On the last day of school a group of my students drew a picture of me and my drum set in chalk on the blackboard. I miss their smiling faces and their warm hugs; most times it was the only hug I would get all day.
If Sam McNair – the 17-year-old African-American high school senior in Duluth, Georgia, who was suspended on December 3rd for sexual harassment after hugging his teacher to “show appreciation” for all they do for him – gave me a hug at the end of the day, I wouldn’t have pushed him away, I would have hugged him and dammit, I would’ve hugged him tight.
To be honest, the embrace would’ve been more for me than for him, although I’m sure he needs it just as much as I do.
I actually miss the hugs from my students; most times it was the only hug I would get all day.
Last year I had the privilege to return back to my elementary school in South Philly and teach the Flood the Drummer® method to a very active group of students, ranging from kindergarten to third grade. They feel in love with the drums and I feel in love with them.
“Mr. Chriiiiiiiiiiis!” they would shout, when I walked in the room. After bombarding me with hugs—some actually wrapped around my ankle, begging me to drag them across the floor—they would all ask—at different times and varying volumes: “Are we playing drums today, Mr. Chris? Did you remember to bring your foot pedal this time, Mr. Chris? Can I help you set up the drums today, Mr. Chris?”
Once I peeled their hands of my body, dusted the crumbs of my clothes and instructed them to their seats, I would rotate around the room while they finished their snack and ask them about their day. Whatever table I wasn’t sitting at became jealous and anxious, they would usually say something like: “Ok, Mr. Chris, come on to our table now, you’re taking too long!” Sometimes, depending on which kid was feeling strong and bold after eating their “freebie,” they would walk up to me, grab my hand, and say: “Come sit with us, now!”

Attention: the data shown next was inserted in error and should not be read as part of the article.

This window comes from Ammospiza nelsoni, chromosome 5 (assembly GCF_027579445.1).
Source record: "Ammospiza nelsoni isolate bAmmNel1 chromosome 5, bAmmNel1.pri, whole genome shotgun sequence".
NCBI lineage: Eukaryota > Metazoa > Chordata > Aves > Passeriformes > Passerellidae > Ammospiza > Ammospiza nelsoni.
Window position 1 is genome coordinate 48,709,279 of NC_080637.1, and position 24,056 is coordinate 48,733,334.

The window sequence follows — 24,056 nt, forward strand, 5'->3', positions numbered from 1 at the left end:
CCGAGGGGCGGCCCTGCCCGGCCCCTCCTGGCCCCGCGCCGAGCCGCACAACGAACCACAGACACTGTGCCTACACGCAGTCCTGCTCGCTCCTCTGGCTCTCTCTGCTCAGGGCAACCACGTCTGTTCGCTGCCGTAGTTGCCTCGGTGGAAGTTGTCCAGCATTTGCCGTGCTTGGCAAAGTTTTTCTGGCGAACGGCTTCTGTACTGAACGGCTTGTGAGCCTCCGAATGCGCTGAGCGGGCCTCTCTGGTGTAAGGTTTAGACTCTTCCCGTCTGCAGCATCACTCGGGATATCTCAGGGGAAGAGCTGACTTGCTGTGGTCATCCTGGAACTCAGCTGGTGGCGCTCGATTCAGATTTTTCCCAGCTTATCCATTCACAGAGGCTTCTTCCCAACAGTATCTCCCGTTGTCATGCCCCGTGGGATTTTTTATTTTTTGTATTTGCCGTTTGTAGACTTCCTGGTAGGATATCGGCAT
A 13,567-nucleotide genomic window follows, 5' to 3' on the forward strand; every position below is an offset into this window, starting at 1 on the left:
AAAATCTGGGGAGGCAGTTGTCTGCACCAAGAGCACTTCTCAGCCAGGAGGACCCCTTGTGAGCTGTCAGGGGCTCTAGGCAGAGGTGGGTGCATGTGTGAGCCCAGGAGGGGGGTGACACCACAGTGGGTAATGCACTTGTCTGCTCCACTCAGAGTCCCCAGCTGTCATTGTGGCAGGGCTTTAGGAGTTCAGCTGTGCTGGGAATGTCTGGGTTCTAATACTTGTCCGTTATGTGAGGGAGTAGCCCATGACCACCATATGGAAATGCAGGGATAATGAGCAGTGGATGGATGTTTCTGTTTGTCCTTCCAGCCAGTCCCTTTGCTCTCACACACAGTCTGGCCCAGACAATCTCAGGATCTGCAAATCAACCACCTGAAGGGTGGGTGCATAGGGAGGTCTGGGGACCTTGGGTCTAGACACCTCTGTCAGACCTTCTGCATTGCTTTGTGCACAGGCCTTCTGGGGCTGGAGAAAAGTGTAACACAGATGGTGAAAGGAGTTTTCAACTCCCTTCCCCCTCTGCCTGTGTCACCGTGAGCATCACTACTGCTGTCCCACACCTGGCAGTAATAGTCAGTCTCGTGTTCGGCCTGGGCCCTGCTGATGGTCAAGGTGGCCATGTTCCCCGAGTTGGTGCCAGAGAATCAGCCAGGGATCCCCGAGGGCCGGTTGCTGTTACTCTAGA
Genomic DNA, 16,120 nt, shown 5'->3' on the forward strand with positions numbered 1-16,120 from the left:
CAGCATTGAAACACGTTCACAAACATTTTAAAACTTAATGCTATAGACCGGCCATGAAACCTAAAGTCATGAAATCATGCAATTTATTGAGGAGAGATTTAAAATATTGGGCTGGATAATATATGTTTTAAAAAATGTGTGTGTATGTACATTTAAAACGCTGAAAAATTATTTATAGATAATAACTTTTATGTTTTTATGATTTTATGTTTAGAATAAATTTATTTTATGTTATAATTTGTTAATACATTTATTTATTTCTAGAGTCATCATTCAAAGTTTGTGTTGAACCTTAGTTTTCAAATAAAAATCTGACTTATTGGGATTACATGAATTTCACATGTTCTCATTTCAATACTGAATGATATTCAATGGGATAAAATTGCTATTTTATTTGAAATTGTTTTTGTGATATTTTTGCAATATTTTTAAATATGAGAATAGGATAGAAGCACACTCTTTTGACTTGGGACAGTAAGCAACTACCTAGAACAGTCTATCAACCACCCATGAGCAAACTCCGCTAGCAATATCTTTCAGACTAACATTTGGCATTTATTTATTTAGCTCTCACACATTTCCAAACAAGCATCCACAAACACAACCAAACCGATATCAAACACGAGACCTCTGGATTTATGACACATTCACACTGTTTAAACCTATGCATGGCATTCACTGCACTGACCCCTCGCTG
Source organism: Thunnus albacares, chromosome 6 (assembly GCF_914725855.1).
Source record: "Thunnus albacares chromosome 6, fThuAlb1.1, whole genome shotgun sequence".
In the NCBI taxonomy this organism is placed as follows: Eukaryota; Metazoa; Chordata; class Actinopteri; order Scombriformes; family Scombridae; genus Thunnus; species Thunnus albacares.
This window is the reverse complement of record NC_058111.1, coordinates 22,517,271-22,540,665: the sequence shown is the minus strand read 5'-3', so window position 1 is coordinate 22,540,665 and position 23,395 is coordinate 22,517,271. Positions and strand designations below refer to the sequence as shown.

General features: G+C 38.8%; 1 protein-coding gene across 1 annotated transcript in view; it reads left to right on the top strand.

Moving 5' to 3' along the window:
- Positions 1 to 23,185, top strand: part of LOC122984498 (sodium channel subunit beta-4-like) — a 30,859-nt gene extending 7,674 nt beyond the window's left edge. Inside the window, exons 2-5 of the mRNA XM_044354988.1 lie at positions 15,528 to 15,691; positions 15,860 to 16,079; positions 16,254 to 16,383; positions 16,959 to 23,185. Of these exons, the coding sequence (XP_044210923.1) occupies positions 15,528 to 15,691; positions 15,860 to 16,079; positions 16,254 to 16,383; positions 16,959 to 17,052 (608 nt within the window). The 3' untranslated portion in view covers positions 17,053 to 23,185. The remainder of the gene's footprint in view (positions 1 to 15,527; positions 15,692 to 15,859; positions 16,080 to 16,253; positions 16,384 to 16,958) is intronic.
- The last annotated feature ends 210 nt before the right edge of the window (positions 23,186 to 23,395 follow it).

When we had free-time, the boys dominated my schedule, as I would have to perform—almost daily—a gauntlet against more than 10, two-foot tall would-be WWE superstars.
“I’m John Cena,” Jabril would yell, as he waves his hand in front of his face, imitating his larger-than-life hero, who’s also plastered on his black and red book bag.
“I’m Kane,” Toussant would always say, he was the most active of them all, and probably the strongest.
“Who are you going to be, Mr. Chris?” they would ask.
“I’m the Ullllllllltttimate Warrior,” I would yell, as loud as I could, shaking my head uncontrollably.
“That’s not a wrestler,” Jayshawn would assert, giggling.
“Yes he is, but you a youngbull, you don’t know anything about that,” I’d reply.
“You and youngbull, Mr. Chris,” one of them would say smiling. And with that word in play, the royal rumble began. Even my six-foot tall frame was no match for these kids, as the first move out of their arsenal was usually a low blow.
Despite the occasional groin injury, I enjoyed the physical interactions with my students. It was always done in front of another teacher, but beyond that, it was always with love and a good heart.
To Sam McNair, I know it sucks that you’ll be suspended for the rest of the year because you wanted to show someone you care. And I know nothing will ever fill the void of not participating in all the experiences that come with being a senior in high school, but if you’re ever in Philadelphia, look me up and give me hug.
Thanks for reading. Until next time, I’m Flood the Drummer® & I’m Drumming for JUSTICE!™
Source: TBO Inc®
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Photo: C. Norris